Post-OCD Post

After I outed myself with my 1 Voice in a Million piece about my OCD-Skin Picking Disorder, I got a lot of feedback from family and friends. I didn’t expect the emotional reaction I received. It’s not like the scars and scabs suddenly appeared over the last couple of months. But I was grateful that my friends, especially my friends, reacted with loving comments.

The only thing I did expect out of the whole experience were the suggestions. Anytime anyone presents a problem there are always the well meaning people who have the answers. I know these people well because I’m one of them. I hate seeing my friends hurt or sad. I want to make everything better. What has bothered me though is the idea that my OCD is just a learned behavior that can be easily solved by 1) wearing gloves, 2) putting creams and medicine on my skin, 3) just not thinking about the itching or the need.

Maybe my OCD is a learned behavior but it is still an illness that isn’t easily resolved. After I posted my portfolio my psychiatrist suggested yet another medication to help with the itching. For some reason this is the answer. I’m just itching. He doesn’t even acknowledge my OCD, it was a former psychologist who diagnosed me. It frustrates me.

I finally told him about my need. My skin doesn’t itch. My skin talks to me. When I’m faced with a stressful situation there is a need in my finger tips, under my finger nails to seek out rough areas on my skin and then pull my skin off until it is smooth. Pulling a scab up slowly gives me a rush that starts at the sensitive area between finger nail and skin straight up through my fingers into my arms into my head. The feeling is similar to eating the best tasting food ever.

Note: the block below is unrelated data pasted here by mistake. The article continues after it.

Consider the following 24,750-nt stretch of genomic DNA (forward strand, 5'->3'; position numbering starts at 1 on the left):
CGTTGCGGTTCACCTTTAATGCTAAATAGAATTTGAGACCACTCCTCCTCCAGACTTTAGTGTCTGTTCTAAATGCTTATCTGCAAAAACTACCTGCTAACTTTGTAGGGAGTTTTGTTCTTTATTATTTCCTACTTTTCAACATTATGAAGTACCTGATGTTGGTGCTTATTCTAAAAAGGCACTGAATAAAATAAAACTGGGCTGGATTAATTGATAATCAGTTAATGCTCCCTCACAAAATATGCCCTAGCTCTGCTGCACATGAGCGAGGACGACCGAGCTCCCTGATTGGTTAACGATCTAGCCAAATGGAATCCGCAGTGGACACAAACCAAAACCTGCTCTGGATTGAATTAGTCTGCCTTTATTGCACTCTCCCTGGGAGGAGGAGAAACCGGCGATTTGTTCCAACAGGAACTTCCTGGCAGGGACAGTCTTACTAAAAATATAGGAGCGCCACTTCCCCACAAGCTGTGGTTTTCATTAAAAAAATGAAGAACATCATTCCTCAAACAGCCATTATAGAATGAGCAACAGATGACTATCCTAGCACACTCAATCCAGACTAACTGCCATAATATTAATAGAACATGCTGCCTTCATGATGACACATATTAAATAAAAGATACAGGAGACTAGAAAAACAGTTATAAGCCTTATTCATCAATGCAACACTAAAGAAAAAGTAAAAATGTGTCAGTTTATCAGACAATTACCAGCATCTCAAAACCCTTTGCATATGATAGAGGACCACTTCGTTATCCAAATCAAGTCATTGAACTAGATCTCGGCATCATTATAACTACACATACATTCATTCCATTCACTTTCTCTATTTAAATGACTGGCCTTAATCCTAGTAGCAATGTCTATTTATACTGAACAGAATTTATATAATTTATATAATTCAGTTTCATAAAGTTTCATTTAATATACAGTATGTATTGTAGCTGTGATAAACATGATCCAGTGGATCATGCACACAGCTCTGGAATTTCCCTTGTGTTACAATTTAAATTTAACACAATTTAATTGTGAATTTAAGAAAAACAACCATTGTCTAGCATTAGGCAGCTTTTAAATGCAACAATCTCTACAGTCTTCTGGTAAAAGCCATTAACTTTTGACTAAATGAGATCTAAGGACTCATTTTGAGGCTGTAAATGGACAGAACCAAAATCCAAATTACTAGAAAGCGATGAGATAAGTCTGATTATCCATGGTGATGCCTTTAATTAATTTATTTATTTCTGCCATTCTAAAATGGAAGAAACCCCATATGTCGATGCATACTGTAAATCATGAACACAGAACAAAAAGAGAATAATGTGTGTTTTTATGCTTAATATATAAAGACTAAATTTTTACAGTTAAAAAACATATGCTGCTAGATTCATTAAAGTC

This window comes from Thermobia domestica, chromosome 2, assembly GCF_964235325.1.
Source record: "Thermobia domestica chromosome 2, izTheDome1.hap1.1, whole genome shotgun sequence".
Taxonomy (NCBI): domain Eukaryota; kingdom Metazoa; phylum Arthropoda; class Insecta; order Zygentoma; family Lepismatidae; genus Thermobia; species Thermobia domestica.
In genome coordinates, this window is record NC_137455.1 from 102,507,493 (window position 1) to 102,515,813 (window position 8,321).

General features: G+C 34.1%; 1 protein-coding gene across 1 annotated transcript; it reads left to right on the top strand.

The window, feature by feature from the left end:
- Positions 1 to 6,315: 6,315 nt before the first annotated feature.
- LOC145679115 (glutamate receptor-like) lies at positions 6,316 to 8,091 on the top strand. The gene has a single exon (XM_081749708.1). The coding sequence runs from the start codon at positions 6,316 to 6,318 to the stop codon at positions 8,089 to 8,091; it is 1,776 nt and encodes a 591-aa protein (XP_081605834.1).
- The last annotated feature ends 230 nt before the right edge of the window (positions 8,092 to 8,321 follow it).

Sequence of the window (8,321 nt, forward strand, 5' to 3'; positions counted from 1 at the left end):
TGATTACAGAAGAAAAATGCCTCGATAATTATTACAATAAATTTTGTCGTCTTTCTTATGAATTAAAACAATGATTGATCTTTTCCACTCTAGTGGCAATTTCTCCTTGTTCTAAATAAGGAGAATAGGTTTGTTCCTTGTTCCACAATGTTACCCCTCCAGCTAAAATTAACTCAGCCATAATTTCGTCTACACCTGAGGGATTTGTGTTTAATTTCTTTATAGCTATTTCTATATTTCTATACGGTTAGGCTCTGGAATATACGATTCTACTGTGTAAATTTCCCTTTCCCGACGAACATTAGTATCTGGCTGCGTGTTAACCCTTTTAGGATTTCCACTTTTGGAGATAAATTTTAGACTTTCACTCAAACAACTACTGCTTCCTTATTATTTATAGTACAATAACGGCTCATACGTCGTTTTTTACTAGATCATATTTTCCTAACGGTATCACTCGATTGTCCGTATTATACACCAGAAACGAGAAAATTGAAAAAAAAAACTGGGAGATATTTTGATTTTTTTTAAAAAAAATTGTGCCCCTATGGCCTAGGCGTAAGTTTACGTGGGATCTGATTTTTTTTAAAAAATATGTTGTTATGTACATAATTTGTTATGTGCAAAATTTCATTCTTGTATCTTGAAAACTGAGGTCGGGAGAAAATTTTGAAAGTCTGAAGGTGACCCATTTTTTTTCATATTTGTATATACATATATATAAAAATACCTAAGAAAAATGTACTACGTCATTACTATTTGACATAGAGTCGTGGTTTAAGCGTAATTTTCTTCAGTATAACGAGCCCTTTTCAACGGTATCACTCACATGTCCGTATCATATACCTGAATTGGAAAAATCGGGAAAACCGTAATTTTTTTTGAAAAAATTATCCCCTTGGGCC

He didn’t say anything. He just looked at me.

Since OCD is based in anxiety the suggestion now is to go back into in Cognitive behavioral therapy. I don’t know if I’ll go. I took a pay cut to get a job with less responsibilities and less stress. The cost of one visit to the therapist is $40 for an hour with my insurance. There are very limited therapists available to me as well through my insurance. I can’t see a mental health care provider, I need the full on psychologist. Sometimes a PhD does matter, I’ve had horrible experiences with anyone other than a psychologist.

In the meantime, I’ll continue to try to share my story and find support. Things are getting a little better.

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One response to “Post-OCD Post

  1. I’ve not had good experiences with therapy with anyone other than a PhD either. It’s worth it. You are worth it more than anything else that money would be put toward.

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